What If We Could Ask The Big Questions? : 13.7: Cosmos And Culture In a world of consumerism and instant gratification, what if one slows down to ask the bigger questions in life? Can one find the time to ask these questions in a fast-paced world while at the same time not get sucked in to the abyss?
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What If We Could Ask The Big Questions?

Do you have enough courage to put one foot into the abyss? David McNew/Getty Images hide caption

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David McNew/Getty Images

Do you have enough courage to put one foot into the abyss?

David McNew/Getty Images

What if one is running through a world where the main concerns are procuring "purple plastic penguins for the poolside," catching the latest installment of the "lives and antics of the rich and infamous" and receiving the next dose of "Wonder Bread and high fructose corn syrup?" What if, as the result of an accident, or a series of dreams about being inundated by waterspouts and of being inundated by a real waterspout, one starts asking the forbidden "questions?"

What if one starts asking: Why are we here? Why am I here now? What does it mean to be human? What is our humanity? How did the universe and life come about? What really is the nature of reality? What is time? What is space? How do we really know? What is the nature of God? Why is there evil? What is the nature of consciousness?

Who is "I"? What is beauty? Are we under the control of a deterministic universe or do we have free-will? How can we choose, if we don't really know what can happen? What is the next step in human evolution? The evolution of anything? Can we even say it? What are the goals of technology? Just because we can, should we? (Not that these are new questions, but rather, new questions to the one pondering the questions.)

What if one finds, as Nietzsche stated, " ... when you look long into an abyss, the abyss also looks into you." What if, faced with the questions of meaning and purpose, one finds himself dangling at the edge of the abyss. There, like the event horizon of a black hole, the souls of those who are foolish enough to have asked the questions before are sucked in, never to be seen again.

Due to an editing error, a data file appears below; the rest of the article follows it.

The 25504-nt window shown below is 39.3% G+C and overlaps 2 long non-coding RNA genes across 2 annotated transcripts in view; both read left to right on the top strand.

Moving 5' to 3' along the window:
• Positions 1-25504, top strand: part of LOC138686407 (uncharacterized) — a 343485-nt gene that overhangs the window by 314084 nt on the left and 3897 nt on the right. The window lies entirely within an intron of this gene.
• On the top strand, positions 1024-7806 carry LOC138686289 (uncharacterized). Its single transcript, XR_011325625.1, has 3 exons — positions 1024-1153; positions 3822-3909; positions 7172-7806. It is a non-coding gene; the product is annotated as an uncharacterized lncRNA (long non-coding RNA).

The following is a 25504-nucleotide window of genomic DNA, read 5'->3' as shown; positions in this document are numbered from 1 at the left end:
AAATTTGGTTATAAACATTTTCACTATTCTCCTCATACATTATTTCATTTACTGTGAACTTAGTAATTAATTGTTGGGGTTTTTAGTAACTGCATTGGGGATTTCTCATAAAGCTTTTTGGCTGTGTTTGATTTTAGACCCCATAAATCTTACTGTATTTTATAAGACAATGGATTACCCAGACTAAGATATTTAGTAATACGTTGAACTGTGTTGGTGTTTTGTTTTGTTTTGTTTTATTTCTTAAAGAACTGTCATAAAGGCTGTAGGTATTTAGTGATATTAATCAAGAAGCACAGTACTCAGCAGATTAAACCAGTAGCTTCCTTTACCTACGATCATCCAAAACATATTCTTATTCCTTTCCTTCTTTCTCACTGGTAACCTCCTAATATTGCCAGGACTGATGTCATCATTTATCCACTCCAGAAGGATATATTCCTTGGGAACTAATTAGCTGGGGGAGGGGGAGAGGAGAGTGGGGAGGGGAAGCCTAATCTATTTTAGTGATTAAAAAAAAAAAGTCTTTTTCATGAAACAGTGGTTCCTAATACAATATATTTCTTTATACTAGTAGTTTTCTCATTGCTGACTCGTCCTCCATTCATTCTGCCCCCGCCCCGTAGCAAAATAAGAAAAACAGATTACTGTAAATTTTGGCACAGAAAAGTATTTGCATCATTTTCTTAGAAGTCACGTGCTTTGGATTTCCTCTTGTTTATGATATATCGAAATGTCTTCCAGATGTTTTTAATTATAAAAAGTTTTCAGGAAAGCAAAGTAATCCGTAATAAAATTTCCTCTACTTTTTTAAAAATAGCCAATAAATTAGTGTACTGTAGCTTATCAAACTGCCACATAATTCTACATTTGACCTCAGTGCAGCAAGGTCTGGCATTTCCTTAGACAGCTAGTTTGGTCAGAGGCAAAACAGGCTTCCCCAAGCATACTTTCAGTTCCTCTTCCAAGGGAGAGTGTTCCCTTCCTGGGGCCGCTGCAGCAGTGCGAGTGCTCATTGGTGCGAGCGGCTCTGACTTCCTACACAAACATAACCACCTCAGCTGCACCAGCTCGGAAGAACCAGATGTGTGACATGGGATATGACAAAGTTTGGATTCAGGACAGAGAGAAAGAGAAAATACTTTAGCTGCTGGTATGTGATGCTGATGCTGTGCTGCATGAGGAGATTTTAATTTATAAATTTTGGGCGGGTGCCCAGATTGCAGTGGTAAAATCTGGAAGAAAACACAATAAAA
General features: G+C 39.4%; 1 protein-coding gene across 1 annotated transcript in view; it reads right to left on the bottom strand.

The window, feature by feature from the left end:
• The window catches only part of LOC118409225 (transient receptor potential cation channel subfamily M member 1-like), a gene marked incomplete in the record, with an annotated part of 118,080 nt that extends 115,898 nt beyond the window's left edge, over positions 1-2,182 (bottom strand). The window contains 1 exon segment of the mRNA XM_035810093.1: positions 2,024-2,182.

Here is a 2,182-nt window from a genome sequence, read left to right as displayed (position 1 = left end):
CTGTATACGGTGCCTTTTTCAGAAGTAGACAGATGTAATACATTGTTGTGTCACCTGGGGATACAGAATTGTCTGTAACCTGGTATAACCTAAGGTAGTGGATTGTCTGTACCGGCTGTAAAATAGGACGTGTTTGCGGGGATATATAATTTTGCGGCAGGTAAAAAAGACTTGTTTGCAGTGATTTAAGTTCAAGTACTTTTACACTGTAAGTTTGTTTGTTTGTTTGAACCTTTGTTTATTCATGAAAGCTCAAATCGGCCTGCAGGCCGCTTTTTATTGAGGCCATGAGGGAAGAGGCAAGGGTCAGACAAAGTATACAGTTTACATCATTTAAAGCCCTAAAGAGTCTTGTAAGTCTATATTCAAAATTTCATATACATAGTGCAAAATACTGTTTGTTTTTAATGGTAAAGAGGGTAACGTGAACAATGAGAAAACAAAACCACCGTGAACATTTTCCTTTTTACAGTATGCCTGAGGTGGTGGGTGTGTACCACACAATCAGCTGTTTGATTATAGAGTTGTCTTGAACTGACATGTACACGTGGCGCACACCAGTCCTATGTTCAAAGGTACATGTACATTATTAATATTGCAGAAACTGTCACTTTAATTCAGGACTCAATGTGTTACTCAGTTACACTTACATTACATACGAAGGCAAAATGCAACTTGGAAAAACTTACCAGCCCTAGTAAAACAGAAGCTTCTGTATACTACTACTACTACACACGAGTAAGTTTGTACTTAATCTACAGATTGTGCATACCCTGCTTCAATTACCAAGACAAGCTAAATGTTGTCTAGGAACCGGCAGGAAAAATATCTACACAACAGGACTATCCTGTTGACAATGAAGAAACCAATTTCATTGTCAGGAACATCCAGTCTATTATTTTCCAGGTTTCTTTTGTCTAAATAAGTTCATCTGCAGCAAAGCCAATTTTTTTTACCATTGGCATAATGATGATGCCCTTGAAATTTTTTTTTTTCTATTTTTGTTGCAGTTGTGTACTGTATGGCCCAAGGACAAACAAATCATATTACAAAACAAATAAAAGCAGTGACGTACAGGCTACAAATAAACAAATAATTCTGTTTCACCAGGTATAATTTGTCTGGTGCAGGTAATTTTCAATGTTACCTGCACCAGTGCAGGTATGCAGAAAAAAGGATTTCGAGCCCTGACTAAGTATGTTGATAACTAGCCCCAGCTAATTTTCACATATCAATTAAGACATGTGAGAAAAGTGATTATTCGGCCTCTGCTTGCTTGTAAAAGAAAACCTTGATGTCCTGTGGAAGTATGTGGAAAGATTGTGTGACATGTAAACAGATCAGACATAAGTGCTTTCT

Yet, can't we ask?

What if one goes to science (reason) and religion (faith) for answers and finds them lacking (if not, possibly, the sources of the problem)? Those failing, what if one goes to the counselor's couch – only to laugh at the thought that such concerns are the result of unresolved childhood conflicts, repressed sexual / aggressive desires or the fear of death. (We've been there twice, maybe three times.)

Where does one go, in this time of instant oatmeal, instant messaging and instant gratification, to find the time and solitude to fully ponder these and other "deep" questions. Academia? We think not. The monastery? We doubt it. The asylum? Maybe.

How does one go face-to-face with the System and say, "Hey, we all need a few months (or years) to sort a few "things" out?"

"Get back to work (the void)," they storm. Although they may be right when they add, "And stop wasting time on those stupid questions. It will only get you in trouble."

Yet, why do the redwing blackbirds come back each year? Why do crocuses spring up next to melting snow? What more do we need? What if one just goes quietly into a forest?

So, we will end this by asking: Where in this day and age, does one go to ask the questions? Where does one go to find like "minded" people who are also seeking the answers? How does one find the time to read the great works, the space to ponder the great questions and the courage to keep one foot in reality while placing the other foot into the abyss?